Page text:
Gardening and landscaping plants have been proven to be an effective form of therapy. Just think, how often do you see someone gardening with a bad attitude? Not too often, unless they're in it for the wrong reasons.

As a landscaper, you're trying to beautify and enhance a property's natural strengths. By adding the right types of plants, you can really bring out some of your home's best traits.

Of course, not all of us were born with a green thumb, but that's okay. By the end of this guide, you should have a pretty clear idea as to what you need to do. From the basic planning stages to what types of plants to buy, follow these tips for a successful landscaping project.

Know Your Zone

Before you go out and start buying a collection of plants, you need to know if they will prosper in your part of the world. You can buy just about any type of plant, but they could be more hassle than they're worth if they don't take to your climate. The country has a grid of various zones that attribute how harsh the winters are for each region.

This is a universally recognized guide for determining how well certain plants will fair in each part of the country. You can check the United States Department of Agriculture (USDA) Plant Hardiness Zone Map to find out your zone designation.

Landscaping Variables

Plant hardiness isn't the only thing you'll need to pay attention to for successful plant landscaping. You'll also need to understand your yard's environment. There are three major categories you'll need to account for.


Plants vary on the amount of sunlight they need to prosper. Some plants thrive in full sunlight all day long. Some plants can't handle direct sunlight for long hours, they'll burn up and die. Strategic planning of plant species is the key to lower maintenance of landscaping plants.

Rain or Snow

Plants can also get too much rain and suffer. Some plants have sensitive root systems that can easily lose their grip on the soil. Heavy rains could wash away the vital minerals and nutrients that are needed by plants.

If you decide to place plants in the middle of your yard without any surrounding structures to help protect against wind, rain, or snow, make sure they're robust. Also, be careful about the proximity of your plants to walls, overhangs, and trees. These areas can collect debris from seeds/fruits/foliage falling or being blown into your plants.


Continuing on from that last point, having proper drainage is important if you want to plant several different types of plants in your yard. Controlling the flow of water can keep your soil healthy and reduce the amount of manual watering during hot months.

A good strategy for irrigation is to utilize retention walls and create a raised plant bed to avoid flooding. You can plant a bunch of low maintenance plants this way and never have to worry about them getting over-watered.

Plan the Scene

After researching the plants within your zone and how you plan on placing them throughout the yard, it's time to form a plan. In order for your landscaping to look intentional and not just an afterthought, you should consider deferring to classic styles.

French, Greek, Japanese, Victorian, or Roman, impress your visitors with your green thumbs. The key here is maintaining a theme that translates well to the average viewer. Modern-style minimalist landscaping can be tough to pull off if your yard is fairly lopsided, so be careful.

Layering Plants

Choosing the right plants for your landscaping theme is going to come down to appropriate heights and colors. Your plants shouldn't be competing for space, each one should stand out on its own. To accomplish this, you'll need to layer plants like a group photo.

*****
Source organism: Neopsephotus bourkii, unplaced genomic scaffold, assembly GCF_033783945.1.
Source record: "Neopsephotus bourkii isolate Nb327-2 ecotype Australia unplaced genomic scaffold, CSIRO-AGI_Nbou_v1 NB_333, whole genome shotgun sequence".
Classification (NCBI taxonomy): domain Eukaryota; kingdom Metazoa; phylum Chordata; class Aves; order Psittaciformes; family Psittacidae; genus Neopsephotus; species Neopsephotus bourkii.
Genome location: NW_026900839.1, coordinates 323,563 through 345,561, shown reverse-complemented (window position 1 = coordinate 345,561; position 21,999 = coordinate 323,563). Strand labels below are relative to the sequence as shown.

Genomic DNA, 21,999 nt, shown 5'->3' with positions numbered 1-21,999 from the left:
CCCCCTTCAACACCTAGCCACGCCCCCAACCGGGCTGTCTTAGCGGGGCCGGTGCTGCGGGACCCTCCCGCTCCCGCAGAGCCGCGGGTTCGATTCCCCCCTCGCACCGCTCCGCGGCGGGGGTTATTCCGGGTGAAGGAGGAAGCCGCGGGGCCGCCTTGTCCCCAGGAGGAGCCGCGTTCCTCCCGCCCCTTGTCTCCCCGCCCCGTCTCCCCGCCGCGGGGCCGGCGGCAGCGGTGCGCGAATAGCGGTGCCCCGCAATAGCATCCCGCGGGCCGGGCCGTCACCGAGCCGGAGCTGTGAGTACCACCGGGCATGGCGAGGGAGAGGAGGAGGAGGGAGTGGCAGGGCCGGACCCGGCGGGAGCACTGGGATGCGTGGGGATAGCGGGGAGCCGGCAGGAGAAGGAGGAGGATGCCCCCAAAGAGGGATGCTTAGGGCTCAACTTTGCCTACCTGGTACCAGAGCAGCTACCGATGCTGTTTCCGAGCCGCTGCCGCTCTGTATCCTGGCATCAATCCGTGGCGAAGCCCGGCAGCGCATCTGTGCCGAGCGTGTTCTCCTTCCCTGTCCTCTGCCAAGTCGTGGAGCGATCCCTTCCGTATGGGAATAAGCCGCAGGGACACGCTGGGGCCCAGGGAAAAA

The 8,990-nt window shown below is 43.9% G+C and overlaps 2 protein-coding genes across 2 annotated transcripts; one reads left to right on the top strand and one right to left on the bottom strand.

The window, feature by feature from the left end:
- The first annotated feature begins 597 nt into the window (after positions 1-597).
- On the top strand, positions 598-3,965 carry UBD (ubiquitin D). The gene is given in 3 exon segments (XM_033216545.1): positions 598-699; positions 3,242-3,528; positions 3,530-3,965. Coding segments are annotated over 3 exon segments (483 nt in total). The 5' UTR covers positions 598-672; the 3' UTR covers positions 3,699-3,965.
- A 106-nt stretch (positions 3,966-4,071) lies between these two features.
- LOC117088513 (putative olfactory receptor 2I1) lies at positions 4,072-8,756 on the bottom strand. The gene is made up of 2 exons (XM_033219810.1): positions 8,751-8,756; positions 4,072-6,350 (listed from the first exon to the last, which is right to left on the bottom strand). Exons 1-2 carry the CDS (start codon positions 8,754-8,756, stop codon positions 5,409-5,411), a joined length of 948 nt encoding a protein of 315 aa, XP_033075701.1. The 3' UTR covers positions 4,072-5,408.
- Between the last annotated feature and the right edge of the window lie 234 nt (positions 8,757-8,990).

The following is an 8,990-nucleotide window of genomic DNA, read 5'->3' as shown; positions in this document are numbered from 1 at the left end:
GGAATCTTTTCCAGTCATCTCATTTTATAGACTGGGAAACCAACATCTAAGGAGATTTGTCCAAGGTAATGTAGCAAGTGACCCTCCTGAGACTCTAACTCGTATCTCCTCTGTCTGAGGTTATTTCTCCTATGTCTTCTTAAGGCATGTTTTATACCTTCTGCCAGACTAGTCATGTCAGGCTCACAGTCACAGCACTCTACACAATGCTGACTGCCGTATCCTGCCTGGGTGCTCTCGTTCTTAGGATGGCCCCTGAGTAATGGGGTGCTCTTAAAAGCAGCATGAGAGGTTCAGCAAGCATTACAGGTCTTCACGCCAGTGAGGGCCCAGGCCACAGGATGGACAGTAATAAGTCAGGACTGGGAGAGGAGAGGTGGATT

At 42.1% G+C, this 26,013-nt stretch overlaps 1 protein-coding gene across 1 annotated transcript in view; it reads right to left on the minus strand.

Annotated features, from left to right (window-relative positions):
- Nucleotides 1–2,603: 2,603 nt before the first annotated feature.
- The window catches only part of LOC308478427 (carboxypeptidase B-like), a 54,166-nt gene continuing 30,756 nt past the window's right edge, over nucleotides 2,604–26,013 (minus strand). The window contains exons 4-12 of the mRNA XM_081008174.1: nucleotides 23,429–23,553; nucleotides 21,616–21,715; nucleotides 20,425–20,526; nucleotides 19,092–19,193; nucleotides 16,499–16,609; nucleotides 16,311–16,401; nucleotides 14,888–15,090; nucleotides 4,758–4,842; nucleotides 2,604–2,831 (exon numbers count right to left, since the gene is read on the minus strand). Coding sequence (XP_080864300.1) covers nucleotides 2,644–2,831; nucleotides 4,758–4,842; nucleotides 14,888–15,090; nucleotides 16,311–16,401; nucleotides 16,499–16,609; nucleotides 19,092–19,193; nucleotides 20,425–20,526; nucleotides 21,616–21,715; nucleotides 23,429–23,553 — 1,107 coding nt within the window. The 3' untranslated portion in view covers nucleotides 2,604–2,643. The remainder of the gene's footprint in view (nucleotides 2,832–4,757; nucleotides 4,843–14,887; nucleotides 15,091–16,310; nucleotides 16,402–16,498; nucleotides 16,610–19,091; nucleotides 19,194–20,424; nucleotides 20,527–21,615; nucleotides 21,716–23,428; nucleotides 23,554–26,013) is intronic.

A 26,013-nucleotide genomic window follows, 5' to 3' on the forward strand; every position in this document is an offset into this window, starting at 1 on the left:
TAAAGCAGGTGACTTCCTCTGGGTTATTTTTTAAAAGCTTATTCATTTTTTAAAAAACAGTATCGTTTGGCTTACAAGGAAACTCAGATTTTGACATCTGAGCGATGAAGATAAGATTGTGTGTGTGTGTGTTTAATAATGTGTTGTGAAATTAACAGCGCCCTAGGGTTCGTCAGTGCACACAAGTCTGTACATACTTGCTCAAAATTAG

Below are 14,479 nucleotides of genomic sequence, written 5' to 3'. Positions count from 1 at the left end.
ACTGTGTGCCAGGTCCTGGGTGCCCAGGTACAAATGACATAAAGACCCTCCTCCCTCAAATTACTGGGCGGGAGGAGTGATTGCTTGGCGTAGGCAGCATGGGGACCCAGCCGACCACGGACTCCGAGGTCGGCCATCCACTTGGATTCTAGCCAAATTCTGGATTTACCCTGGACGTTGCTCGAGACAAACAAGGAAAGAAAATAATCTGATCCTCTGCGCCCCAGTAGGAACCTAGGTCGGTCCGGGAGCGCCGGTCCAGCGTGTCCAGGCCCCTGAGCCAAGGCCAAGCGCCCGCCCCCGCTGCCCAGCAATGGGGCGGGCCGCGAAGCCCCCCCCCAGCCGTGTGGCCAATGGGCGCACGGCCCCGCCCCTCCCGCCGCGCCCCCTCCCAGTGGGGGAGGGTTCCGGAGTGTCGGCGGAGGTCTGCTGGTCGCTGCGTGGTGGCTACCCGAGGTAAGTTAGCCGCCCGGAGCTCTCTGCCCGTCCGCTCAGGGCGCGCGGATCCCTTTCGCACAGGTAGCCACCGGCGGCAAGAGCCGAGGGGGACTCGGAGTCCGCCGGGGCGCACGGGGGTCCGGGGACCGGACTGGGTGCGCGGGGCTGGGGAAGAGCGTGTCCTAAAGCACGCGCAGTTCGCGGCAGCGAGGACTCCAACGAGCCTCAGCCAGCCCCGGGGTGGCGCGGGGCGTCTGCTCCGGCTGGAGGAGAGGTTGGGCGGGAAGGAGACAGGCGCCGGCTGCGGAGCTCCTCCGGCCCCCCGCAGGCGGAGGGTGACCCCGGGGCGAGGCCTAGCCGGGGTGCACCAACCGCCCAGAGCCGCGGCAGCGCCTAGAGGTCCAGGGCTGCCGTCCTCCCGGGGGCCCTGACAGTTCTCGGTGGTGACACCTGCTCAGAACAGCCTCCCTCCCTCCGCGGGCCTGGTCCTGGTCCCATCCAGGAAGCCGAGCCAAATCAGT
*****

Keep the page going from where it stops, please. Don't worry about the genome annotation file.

Tall, tree-like plants should fill up spaces closest to walls and middle columns, for example. Sunflowers can also make great background layering plants. Middling plants will be the hardest to choose from, but try to go for big bulbs and larger flowering plants to fill the middle.

Your bottom tiered plants can be your succulents, hydrangea, phlox, marigold, lavender, columbine, and purple hearts.

Annuals and Perennials

Having a mix of annuals and perennials is ideal for landscaping plants. This is to ensure color throughout the year while maintaining variety. You could just go completely with annuals, but you'd be missing out on some very impressive blooms.

Orchids, lilies, peonies, and sunflowers are examples of combinations of perennial flowers that will create a continual staggering of blossoms for all months outside of winter. Don't forget winter blooming plants like winter pansies, cyclamen, hellebore, and winter heath.

Overgrowth of Landscaping Plants

You know those tall plants you planted as your background layer? Those are plants they could potentially turn unwieldy. You'll need to stay on top of pruning if your plants are close in proximity to each other.

You can also strategically plant these plants with some distance to account for future growth. This can be done without looking tacky, just utilize some decorative stones or gravel to fill in the gaps. Be especially careful with shrubs and trees, they can quickly take over spaces if not trimmed regularly.

Your smaller plants may require some repositioning as they get settled in. It's not uncommon for perennials to go through a growth spurt after their first year.

Learn From Your Mistakes

If you're new to landscaping plants, you should just accept that you're going to make lots of mistakes. Thankfully, plants aren't permanent, so rearranging, replacing, and adding new ones is fairly painless. Don't try to do too much on your first round of planting.

It's going to take a little time for your plants to get acclimated to their new environment and reach their full potential. The important thing is to build on your knowledge of landscaping. Attend some workshops and landscaping events.

Check out our landscaping events and workshops page for more info.